Total cellular RNA was extracted using TRIzol reagent (Invitrogen, Carlsbad, CA). Gel electrophoresis was performed using 10 μg of total RNA per sample in a 1% agarose-formaldehyde gel. RNA was transferred to GeneScreen Plus nylon membranes (NEN Life Science Products, Boston, MA) using capillary blotting and cross-linked at 1,200 μJ × 100 in a Stratalinker 1800 (Stratagene, La Jolla, CA). Membranes were prehybridized in a sodium phosphate (0.5 M) pH 7.6 buffer containing SDS (7.5%), EDTA (1 mM), BSA (0.5%), and denatured salmon sperm DNA (100 μg/ml) for a minimum of 3 h at 63°C, then hybridized for a minimum of 16 h at 63°C in the same buffer to which random, primed, labeled cDNA probes (2 × 109 cpm/μg) had been added. The 541-bp EcoRI/BamHI fragment of the NP3a cDNA clone that encodes the 3′ end of MUC5AC (28) and the 1,500-bp cyclophilin insert probe (ATCC) were labeled with [α-32P]deoxycytidine triphosphate (NEN Life Science Products) using a random primer labeling kit (Stratagene). Membranes were washed and developed as previously described (31). Band densities were quantified by densitometry using SCION Image (Scion Corp., Frederick, MD).
RNA was extracted from differentiated NHBE cell lysates using TRIzol reagent. cDNA was generated from 5 μg of total RNA using Superscript II RT (Invitrogen) and oligo(dT) primers. Real-time PCR was performed on the generated cDNA products in the ABI Prism 7700 sequence detection system (Applied Biosystems, Foster City, CA) using Taqman primers, universal PCR Master mix, and reagents from Applied Biosystems (Branchburg, NJ). The probe of real-time PCR was labeled with carboxyfluoroscein (FAM) at the 5′ end and with the quencher carboxytetramethylrhodamine (TAMRA) at the 3′ end. The following sequences for MUC5AC mRNA analyses were used (35): forward 5′-CGTGTTGTCACCGAGAACGT-3′ and reverse 5′-ATCTTGATGGCCTTGGAGCA-3′ primers and fluorescence probe FAM-CTGCGGCACCACAGGGACCA-TAMRA. GAPDH was unchanged by Dex exposure and was used as an internal control for normalizing MUC5AC mRNA levels in control and experimental samples. Sequences for GAPDH primers and fluorescent probe were as described by Applied Biosystems. Dilution curves confirmed the linear dependence of the threshold cycles on the concentration of template RNA samples. Relative quantification of MUC5AC mRNA in control and experimental samples was obtained using the standard curve method.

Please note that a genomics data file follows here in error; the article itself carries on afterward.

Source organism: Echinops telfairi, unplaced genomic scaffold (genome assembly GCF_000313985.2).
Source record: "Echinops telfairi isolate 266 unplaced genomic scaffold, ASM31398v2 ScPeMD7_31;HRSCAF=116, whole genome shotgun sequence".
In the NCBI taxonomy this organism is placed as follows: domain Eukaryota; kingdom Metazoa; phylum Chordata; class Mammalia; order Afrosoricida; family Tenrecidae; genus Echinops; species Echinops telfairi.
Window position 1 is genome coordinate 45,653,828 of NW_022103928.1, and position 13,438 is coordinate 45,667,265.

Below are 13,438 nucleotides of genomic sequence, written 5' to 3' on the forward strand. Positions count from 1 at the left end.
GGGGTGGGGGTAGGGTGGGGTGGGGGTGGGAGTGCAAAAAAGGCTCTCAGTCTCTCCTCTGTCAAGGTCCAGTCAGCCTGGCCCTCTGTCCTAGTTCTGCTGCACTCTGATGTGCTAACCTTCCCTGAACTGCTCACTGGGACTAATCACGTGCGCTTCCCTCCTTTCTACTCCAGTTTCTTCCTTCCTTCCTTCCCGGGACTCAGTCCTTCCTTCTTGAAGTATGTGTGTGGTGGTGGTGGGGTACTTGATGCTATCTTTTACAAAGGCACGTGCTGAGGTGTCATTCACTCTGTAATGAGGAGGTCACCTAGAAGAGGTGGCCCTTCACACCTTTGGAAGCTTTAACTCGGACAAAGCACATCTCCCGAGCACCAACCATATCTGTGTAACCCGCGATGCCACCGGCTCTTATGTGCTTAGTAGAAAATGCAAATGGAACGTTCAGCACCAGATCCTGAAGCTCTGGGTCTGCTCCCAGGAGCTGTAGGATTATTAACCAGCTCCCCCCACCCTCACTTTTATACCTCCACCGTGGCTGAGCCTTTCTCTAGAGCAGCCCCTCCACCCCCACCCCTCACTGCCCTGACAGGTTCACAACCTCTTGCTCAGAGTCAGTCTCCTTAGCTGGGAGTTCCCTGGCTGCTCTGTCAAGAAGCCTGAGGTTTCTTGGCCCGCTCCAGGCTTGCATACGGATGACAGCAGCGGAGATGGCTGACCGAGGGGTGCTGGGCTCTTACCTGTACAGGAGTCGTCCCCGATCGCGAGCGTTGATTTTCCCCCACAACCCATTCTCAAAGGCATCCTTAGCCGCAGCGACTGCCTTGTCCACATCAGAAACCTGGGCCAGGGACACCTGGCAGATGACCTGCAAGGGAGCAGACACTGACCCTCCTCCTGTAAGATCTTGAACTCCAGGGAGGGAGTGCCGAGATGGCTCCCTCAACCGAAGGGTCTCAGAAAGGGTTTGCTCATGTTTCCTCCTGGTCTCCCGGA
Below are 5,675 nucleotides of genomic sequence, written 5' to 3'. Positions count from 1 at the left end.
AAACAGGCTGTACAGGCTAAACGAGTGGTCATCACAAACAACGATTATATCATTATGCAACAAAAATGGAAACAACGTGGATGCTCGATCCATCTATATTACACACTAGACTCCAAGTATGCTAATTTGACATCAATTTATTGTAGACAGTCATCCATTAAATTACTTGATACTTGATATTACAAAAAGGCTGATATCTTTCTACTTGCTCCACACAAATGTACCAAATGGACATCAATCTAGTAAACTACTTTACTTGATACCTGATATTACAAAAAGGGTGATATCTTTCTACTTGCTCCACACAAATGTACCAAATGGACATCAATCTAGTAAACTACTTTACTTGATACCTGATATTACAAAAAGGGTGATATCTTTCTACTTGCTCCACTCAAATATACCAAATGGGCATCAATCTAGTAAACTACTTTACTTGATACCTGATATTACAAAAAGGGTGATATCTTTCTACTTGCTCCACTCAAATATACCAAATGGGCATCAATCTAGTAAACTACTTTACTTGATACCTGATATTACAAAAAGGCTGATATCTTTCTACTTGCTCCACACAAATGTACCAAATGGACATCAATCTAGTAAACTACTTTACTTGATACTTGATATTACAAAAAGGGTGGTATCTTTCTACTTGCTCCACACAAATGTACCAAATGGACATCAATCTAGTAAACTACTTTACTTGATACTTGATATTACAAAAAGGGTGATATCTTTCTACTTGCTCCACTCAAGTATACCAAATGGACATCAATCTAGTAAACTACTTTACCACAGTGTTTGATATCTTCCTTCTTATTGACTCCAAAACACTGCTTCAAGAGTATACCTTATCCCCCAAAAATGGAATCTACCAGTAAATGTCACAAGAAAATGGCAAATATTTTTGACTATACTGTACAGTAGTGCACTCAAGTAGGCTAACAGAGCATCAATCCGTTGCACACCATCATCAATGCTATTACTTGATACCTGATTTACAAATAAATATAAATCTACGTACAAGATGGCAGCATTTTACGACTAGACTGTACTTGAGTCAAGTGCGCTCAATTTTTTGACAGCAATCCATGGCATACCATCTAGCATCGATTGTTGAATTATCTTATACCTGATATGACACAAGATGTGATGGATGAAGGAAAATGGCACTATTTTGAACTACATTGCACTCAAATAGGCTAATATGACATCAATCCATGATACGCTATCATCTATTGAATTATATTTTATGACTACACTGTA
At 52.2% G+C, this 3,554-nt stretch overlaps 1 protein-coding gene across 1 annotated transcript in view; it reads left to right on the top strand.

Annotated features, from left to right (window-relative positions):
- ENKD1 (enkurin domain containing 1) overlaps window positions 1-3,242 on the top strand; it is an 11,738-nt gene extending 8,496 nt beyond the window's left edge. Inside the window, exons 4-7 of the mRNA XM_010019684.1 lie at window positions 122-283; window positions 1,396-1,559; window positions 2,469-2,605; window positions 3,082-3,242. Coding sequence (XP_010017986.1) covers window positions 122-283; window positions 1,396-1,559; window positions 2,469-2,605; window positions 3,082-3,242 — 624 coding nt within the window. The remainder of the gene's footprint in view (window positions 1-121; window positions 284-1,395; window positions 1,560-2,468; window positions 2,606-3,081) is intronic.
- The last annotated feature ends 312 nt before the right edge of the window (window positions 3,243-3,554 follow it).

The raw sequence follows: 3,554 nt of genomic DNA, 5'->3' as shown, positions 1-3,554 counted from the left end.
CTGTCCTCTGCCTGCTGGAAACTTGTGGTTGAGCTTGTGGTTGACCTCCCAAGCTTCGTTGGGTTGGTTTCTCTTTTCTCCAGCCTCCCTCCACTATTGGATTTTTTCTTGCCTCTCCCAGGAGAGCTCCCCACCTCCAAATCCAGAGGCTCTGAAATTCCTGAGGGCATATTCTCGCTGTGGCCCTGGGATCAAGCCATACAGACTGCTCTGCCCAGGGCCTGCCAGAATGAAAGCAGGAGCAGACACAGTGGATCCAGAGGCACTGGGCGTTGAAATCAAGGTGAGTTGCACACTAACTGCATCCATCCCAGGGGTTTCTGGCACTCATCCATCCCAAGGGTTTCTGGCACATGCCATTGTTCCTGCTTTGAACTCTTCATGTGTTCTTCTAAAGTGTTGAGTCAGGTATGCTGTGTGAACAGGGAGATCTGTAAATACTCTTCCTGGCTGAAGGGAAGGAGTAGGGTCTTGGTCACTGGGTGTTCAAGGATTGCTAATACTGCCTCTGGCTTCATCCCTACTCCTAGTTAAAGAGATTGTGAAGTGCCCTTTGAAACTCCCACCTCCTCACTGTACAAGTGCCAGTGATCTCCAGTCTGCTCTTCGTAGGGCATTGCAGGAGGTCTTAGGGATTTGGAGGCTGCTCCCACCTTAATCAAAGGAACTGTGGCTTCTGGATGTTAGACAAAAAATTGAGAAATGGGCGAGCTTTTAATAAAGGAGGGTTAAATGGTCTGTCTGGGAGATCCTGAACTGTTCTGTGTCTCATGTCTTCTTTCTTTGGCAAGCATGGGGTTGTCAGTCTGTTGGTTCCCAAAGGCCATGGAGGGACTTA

A549 (2 × 105) or NCI-H292 (2.2 × 105) cells were seeded onto 12-well plates (Costar) and grown overnight in complete media. At 60% confluency, cells were rinsed with 2 ml of SFM and transfected using 1 μl of Lipofectamine (Invitrogen) in 100 μl Opti-MEM 1 (Invitrogen) media per well combined with 0.33 μg of MUC5AC promoter-Luciferase (Luc) plasmid DNA (T. Nickola, M. Vesely, and M. C. Rose, unpublished manuscript) or pGL3-basic plasmid (Promega, Madison, WI) in 100 μl of Opti-MEM 1 media per well, with a final volume of 0.5 ml/well. After 6 h, cells were washed and incubated with complete media overnight, then washed and maintained in SFM for 12 h before exposure to Dex or vehicle. Cell lysates were prepared, and reporter gene activity was determined using the Luciferase Assay Kit (Promega) and a single-photon monitor (Beckman Instruments, Fullerton, CA). Samples were analyzed for total protein concentration using the BCA protein analysis (Pierce Chemicals, Rockford, IL) to normalize for harvesting efficiency. Each sample was analyzed in triplicate. Each experiment was performed on at least three separate occasions.
A549 cells exposed to Dex or vehicle for 24 h were washed twice with cold PBS and centrifuged at 1,000 rpm at 4°C for 5 min. Nuclear extracts were prepared as previously described (36) and were dialyzed for 3 h at 4°C in 10,000 molecular weight cutoff Slide-A-Lyzer against ImmunoPure immobilized avidin (Pierce) to remove any potential trace amounts of biotin. Total nuclear protein (NP) content was determined using the BCA Protein Assay Reagent (Pierce). Extracts were snap-frozen and stored at –80°C in single-use aliquots.